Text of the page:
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The male gaze in “Normal People” by Sally Rooney

Bestselling author Sally Rooney seems to have reshaped reading culture with her novels “Normal People” and “Conversations with Friends.” Within the book community, it seems that if you have read one of Rooney’s novels, you are seen as “smart,” but also “fun.” 

“Normal People” was longlisted for The Man Booker Prize in 2018. The novel sold just under 64,000 hardcovers within four months of release in the U.S., which can be considered a blockbuster number for the literary fiction genre. 

Rooney’s writing doesn’t aim to be filled with colorful prose, but rather engages in intellectual discussions that deal with Marxism, gender, art and the notion of relationships through a muted, impactful tone.  

“Normal People” follows an intimate and complicated relationship between Marianne and Connell that is riddled with miscommunication and anxiety about themselves and their place in the world.

While the novel mainly focuses on Marianne and Connell, the characterization of Marianne alludes to the important feminist theory of the “male gaze,” coined by academic Laura Mulvey in the 1970s.

The male gaze describes how visual art has traditionally depicted the world and has been consumed from a masculine perspective, which fosters the idea that women are passive subjects.  

Marianne internalizes these unattainable societal expectations about a woman’s appearance and behavior, which lead to feelings of inadequacy and insecurity. Throughout her life, people always comment on Marianne’s plain appearance and constantly remind her that her physical image is the primary maker of worth and desirability. 

When Connell and Marianne break up a second time while attending Trinity College in Dublin together, Marianne finds another partner to seek approval. Meet Jamie, a wealthy, respected man with ties in government who often disregards Marianne. During their relationship, Marianne develops this intense desire to be physically abused during intercourse which reflects how her sense of unworthiness gave way to a sense of self-loathing. 

“‘Maybe I want to be treated badly,” Marianne says in the novel. “I don’t know. Sometimes I think I deserve bad things because I am a bad person. Who wouldn’t want to beat me up?”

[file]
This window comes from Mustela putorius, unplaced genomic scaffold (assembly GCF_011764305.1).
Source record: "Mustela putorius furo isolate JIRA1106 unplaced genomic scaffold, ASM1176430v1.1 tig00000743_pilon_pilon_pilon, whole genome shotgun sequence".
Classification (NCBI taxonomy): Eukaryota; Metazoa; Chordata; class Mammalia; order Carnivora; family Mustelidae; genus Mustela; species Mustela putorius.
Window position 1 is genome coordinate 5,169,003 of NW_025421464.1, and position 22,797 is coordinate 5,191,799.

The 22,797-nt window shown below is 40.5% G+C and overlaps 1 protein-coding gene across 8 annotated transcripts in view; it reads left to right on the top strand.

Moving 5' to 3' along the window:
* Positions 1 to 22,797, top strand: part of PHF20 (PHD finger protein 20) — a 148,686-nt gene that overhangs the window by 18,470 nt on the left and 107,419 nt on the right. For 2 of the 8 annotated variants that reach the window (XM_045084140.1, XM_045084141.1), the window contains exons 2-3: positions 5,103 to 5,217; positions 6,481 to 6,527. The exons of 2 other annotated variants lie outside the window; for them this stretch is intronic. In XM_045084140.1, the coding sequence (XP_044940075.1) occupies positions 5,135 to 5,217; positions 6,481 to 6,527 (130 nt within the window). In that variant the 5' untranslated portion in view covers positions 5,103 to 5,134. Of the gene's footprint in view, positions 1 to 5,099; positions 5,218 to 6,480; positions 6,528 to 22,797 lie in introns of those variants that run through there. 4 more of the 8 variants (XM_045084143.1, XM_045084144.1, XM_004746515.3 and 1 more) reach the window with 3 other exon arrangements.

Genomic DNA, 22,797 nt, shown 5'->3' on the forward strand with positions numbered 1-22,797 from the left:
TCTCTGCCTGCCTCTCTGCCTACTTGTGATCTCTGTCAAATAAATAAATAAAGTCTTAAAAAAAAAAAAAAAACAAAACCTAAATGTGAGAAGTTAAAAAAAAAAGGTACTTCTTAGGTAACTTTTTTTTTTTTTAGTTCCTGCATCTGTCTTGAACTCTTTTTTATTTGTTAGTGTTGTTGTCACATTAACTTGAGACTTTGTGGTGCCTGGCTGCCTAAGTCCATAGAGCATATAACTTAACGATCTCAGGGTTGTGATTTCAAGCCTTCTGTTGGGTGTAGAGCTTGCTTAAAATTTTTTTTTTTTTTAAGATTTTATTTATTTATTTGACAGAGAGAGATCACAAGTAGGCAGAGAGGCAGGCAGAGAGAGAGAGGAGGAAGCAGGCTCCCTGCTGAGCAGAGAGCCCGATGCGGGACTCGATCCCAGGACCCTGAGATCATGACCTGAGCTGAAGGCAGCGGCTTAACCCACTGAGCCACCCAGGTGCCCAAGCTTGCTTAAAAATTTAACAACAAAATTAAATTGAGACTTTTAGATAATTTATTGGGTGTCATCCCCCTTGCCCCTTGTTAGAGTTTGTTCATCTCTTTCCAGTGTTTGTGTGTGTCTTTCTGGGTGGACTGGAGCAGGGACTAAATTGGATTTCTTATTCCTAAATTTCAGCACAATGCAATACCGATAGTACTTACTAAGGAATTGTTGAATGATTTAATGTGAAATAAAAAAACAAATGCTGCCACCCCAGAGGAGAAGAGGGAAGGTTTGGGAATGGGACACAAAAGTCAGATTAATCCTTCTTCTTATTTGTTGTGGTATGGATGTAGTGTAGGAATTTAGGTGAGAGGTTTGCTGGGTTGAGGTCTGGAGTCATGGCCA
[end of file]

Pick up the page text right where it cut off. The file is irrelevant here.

This is further perpetuated when Marianne delves into another relationship with an abusive photographer, Lukas. He is dismissive of her feelings and uses her for his own pleasure without consideration for her well-being. Yet, Marianne continues to accept Lukas’ mistreatment because of her “role as a woman,” solely to please men; her own needs are not important.

“She experiences a depression so deep it is tranquilizing, she eats whatever [Lukas] tells her to eat,” Rooney writes. “She experiences no more ownership of her own body than if it was a piece of litter.” 

Marianne’s relationship with Lukas is also a byproduct of gender roles and power dynamics in relationships. Lukas, as a man, is used to getting what he wants and having dominance over others, which is reflected in his behavior toward Marianne, as she becomes a puppet for Lukas. 

“I don’t know what’s wrong with me … I don’t know why I can’t make people love me,” says Marianne.

The manifestation of the male gaze in Marianne intensifies throughout the novel as she attempts to balance her own identity with pleasing others and conforming to societal norms.  In art critic John Berger’s book “Ways of Seeing,” he explains how the idealized version of femininity creates an unachievable standard that often leads to feelings of inadequacy and leads to some women manifesting the “male gaze.” 

Although Marianne is a fictional character and her experiences cannot be generalized to represent all women, Rooney shows the complexity of how societal expectations and internalized beliefs can shape an individual’s self-worth and self-perception. 

Rooney’s latest novel, “Beautiful World, Where Are You” (“BWWAY”), was released in 2021 and embraces themes of vulnerability, sex and relationships. 

“‘BWWAY’ is Rooney’s most natural integration of profound, intellectual and elevated conversations amidst the dazzling ordinariness of her flawed, imperfect protagonists, and the exquisite precision of detail in this book is truly masterful,” popular BookTuber Jack Edwards wrote in a Goodreads review

“Normal People” and “BWWAY” can be purchased in most bookstores.

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About the Contributor
Jenna Zaza
Jenna Zaza, Arts & Culture Editor
Jenna Zaza is The Statesman's Arts and Culture Editor. She is a second-year journalism major with a minor in Korean studies and on the fast-track MBA program. When she is not writing, she is probably reading a book with a cup of coffee in hand.
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